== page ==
The RAPID trial is a randomized controlled patient blind trial that will provide evidence of whether the use of paclitaxel/shellac coated balloons with stenting reduces the frequency of restenosis in intermediate (5–15 cm) and long (>15 cm) lesions of the superficial femoral artery.

Trial status

Approval of the study protocol from the central medical ethical committee has been obtained. Currently 20 patients are enrolled in the RAPID trial. The projected completion date for this trial is August 2015.

Abbreviations

ABI: Ankle-Brachial Indices; ACT: Absolute claudicating time; AE: Adverse event; CFA: Common femoral artery; CLI: Critical limb ischemia; COT: Claudication onset time; CRF: Case record form; DEB: Drug ellutin balloon; DSA: Digital subtraction angiography; DSMB: Data safety monitoring board; DUS: Duplex ultrasound; FDA: Food and Drug Administration; IC: Intermittent claudication; IFU: Instructions for use; LPEB: Legflow® paclitaxel eluting balloon; MRA: Magnetic resonance angiogram; METC: The ethics committee; PAOD: Peripheral arterial occlusive disease; PAQ: Peripheral Artery Questionnaire; PTA: Percutaneous transluminal angioplasty; PVR: Proximal peak velocity ratio; SAE: Serious adverse event; SFA: Superficial femoral artery; TASC II: Trans-Atlantic Inter-Society Consensus Document on Management of Peripheral Arterial Disease; TER: Target-extremity revascularization; TLR: Target lesion revascularization.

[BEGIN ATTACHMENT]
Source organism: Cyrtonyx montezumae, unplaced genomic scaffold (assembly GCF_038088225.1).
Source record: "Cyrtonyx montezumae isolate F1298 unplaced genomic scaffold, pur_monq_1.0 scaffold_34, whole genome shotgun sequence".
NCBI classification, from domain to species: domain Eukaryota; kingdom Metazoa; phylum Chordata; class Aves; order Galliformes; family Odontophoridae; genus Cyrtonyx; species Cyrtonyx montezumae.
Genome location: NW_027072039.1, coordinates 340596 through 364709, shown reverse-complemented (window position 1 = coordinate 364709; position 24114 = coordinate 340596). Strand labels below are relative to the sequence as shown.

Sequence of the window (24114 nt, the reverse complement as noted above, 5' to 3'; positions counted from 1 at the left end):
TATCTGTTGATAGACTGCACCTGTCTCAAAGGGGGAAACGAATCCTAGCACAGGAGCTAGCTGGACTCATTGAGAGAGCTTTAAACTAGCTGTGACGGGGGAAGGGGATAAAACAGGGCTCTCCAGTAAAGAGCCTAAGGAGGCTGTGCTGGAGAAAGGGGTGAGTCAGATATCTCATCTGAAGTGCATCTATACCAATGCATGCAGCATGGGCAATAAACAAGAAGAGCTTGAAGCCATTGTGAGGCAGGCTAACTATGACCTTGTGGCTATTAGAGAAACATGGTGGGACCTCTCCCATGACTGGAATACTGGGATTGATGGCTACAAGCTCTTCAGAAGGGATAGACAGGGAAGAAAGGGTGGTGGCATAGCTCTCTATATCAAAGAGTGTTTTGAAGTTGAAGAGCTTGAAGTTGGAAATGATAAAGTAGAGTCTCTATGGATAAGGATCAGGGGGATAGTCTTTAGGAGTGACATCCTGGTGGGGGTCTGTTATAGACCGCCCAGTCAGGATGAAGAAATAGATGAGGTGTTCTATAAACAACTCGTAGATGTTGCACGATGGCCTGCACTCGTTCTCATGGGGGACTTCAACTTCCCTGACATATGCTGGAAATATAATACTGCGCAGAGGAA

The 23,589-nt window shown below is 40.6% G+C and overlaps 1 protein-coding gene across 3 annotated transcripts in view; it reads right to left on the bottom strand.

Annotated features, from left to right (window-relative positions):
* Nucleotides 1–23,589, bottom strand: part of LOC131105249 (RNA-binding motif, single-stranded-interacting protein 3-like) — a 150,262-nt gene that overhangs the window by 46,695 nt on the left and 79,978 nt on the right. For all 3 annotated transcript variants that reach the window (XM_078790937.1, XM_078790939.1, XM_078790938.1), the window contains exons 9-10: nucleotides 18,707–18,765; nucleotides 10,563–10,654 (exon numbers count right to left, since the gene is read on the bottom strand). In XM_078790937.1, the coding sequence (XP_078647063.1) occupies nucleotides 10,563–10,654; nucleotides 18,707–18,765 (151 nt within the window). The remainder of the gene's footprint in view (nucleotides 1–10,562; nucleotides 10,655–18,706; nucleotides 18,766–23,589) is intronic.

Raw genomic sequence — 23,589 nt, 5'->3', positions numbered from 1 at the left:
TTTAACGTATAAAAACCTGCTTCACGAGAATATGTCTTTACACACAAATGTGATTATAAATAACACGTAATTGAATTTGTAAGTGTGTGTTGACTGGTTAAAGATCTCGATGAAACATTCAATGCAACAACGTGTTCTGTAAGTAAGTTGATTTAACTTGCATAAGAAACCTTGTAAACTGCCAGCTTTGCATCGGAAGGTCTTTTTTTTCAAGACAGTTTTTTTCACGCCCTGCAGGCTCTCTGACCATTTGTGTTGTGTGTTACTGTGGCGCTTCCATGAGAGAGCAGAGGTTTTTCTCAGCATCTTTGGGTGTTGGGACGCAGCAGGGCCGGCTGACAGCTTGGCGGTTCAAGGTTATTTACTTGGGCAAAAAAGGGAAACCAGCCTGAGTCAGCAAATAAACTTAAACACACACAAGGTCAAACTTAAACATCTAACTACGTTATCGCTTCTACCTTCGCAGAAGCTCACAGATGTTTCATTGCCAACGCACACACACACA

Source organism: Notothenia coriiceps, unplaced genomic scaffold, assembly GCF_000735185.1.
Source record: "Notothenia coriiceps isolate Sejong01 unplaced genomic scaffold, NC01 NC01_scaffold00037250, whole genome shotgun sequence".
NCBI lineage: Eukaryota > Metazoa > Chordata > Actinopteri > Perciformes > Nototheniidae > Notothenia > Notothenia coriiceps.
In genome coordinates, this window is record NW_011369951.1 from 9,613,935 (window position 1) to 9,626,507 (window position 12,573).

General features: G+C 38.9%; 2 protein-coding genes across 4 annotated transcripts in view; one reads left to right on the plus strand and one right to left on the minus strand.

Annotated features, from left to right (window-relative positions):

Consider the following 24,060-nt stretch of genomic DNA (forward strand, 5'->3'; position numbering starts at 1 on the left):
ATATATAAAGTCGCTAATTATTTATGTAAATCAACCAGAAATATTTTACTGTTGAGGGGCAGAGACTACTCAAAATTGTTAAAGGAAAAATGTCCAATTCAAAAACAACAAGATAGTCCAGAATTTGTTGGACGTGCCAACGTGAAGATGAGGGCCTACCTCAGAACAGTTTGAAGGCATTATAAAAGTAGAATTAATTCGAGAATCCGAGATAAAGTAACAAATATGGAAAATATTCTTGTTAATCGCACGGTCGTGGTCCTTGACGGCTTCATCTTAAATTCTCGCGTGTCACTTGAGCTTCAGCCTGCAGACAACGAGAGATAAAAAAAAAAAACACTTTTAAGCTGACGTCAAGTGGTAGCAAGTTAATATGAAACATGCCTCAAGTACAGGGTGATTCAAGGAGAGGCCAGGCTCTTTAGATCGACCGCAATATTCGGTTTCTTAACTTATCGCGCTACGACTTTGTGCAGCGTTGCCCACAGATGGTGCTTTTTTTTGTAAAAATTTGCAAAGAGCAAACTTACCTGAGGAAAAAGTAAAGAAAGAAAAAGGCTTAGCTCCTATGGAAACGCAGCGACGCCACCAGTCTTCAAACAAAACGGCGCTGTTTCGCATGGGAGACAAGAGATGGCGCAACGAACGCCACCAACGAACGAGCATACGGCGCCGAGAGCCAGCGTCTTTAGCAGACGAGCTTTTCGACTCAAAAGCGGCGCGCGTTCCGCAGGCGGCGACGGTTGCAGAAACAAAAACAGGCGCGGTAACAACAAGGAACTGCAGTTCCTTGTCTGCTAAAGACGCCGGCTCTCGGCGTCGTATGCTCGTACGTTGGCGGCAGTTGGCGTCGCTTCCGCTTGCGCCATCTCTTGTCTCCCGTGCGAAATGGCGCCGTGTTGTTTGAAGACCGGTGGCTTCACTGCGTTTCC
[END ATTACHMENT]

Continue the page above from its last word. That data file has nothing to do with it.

Competing interests

The authors declare that they have no competing interests.

Authors’ contributions

AK and JPPMdV drafted the manuscript. AK, JPPMdV, JAV and DAH participated in the design of the study. All authors edited the manuscript and read and approved the final manuscript.

Acknowledgements

The authors wish to acknowledge the support of Johannes C. Kelder, MD who supported in the statistical design and power calculation for this study, and the members of the RAPD monitoring committee: MMPJ Reijnen MD, PhD (chairman), Rijnstate Hospital, Arnhem; O Van Delden, MD, PhD, Academic Medical Center, Amsterdam; MW De Haan MD, PhD, Maastricht University Medical Center, Maastricht.

Funding

Cardionovum Sp.z.o.o., Warsaw, Poland funded part of the follow-up of this study.